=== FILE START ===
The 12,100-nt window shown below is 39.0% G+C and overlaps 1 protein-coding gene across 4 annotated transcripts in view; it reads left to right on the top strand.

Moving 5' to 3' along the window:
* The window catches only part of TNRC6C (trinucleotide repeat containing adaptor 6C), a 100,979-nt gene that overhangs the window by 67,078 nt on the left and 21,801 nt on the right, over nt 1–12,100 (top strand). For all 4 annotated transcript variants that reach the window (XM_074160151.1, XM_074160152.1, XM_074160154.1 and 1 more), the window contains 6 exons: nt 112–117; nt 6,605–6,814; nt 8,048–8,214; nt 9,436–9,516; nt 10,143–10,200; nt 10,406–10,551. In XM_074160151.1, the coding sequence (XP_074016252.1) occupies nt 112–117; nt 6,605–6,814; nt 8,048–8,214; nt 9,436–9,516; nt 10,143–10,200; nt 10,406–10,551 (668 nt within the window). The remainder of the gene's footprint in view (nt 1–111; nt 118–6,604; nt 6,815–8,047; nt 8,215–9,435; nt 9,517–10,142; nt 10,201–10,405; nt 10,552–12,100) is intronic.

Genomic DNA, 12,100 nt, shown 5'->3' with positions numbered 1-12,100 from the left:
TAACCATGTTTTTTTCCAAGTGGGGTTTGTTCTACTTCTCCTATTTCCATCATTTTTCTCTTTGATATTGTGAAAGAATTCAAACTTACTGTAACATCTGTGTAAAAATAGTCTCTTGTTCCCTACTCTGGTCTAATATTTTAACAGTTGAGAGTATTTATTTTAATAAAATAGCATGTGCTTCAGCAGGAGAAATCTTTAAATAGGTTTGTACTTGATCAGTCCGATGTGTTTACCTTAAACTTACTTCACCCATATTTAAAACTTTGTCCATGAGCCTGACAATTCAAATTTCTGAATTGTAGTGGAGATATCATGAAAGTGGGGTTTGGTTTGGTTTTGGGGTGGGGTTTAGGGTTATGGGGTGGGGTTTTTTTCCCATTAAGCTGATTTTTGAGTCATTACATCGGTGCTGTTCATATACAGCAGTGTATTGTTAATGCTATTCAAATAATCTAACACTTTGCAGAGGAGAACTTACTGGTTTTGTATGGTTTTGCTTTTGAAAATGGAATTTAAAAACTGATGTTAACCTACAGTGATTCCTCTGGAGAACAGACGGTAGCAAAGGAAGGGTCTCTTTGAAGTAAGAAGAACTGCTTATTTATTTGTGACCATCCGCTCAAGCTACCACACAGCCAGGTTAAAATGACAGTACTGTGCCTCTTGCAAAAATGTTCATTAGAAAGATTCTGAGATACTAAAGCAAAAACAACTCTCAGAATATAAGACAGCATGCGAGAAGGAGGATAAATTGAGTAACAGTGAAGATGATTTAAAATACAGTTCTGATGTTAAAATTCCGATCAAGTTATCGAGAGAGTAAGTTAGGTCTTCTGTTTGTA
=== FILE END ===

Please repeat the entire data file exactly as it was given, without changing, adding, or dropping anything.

The 12,100-nt window shown below is 39.0% G+C and overlaps 1 protein-coding gene across 4 annotated transcripts in view; it reads left to right on the top strand.

Moving 5' to 3' along the window:
* The window catches only part of TNRC6C (trinucleotide repeat containing adaptor 6C), a 100,979-nt gene that overhangs the window by 67,078 nt on the left and 21,801 nt on the right, over nt 1–12,100 (top strand). For all 4 annotated transcript variants that reach the window (XM_074160151.1, XM_074160152.1, XM_074160154.1 and 1 more), the window contains 6 exons: nt 112–117; nt 6,605–6,814; nt 8,048–8,214; nt 9,436–9,516; nt 10,143–10,200; nt 10,406–10,551. In XM_074160151.1, the coding sequence (XP_074016252.1) occupies nt 112–117; nt 6,605–6,814; nt 8,048–8,214; nt 9,436–9,516; nt 10,143–10,200; nt 10,406–10,551 (668 nt within the window). The remainder of the gene's footprint in view (nt 1–111; nt 118–6,604; nt 6,815–8,047; nt 8,215–9,435; nt 9,517–10,142; nt 10,201–10,405; nt 10,552–12,100) is intronic.

Genomic DNA, 12,100 nt, shown 5'->3' with positions numbered 1-12,100 from the left:
TAACCATGTTTTTTTCCAAGTGGGGTTTGTTCTACTTCTCCTATTTCCATCATTTTTCTCTTTGATATTGTGAAAGAATTCAAACTTACTGTAACATCTGTGTAAAAATAGTCTCTTGTTCCCTACTCTGGTCTAATATTTTAACAGTTGAGAGTATTTATTTTAATAAAATAGCATGTGCTTCAGCAGGAGAAATCTTTAAATAGGTTTGTACTTGATCAGTCCGATGTGTTTACCTTAAACTTACTTCACCCATATTTAAAACTTTGTCCATGAGCCTGACAATTCAAATTTCTGAATTGTAGTGGAGATATCATGAAAGTGGGGTTTGGTTTGGTTTTGGGGTGGGGTTTAGGGTTATGGGGTGGGGTTTTTTTCCCATTAAGCTGATTTTTGAGTCATTACATCGGTGCTGTTCATATACAGCAGTGTATTGTTAATGCTATTCAAATAATCTAACACTTTGCAGAGGAGAACTTACTGGTTTTGTATGGTTTTGCTTTTGAAAATGGAATTTAAAAACTGATGTTAACCTACAGTGATTCCTCTGGAGAACAGACGGTAGCAAAGGAAGGGTCTCTTTGAAGTAAGAAGAACTGCTTATTTATTTGTGACCATCCGCTCAAGCTACCACACAGCCAGGTTAAAATGACAGTACTGTGCCTCTTGCAAAAATGTTCATTAGAAAGATTCTGAGATACTAAAGCAAAAACAACTCTCAGAATATAAGACAGCATGCGAGAAGGAGGATAAATTGAGTAACAGTGAAGATGATTTAAAATACAGTTCTGATGTTAAAATTCCGATCAAGTTATCGAGAGAGTAAGTTAGGTCTTCTGTTTGTA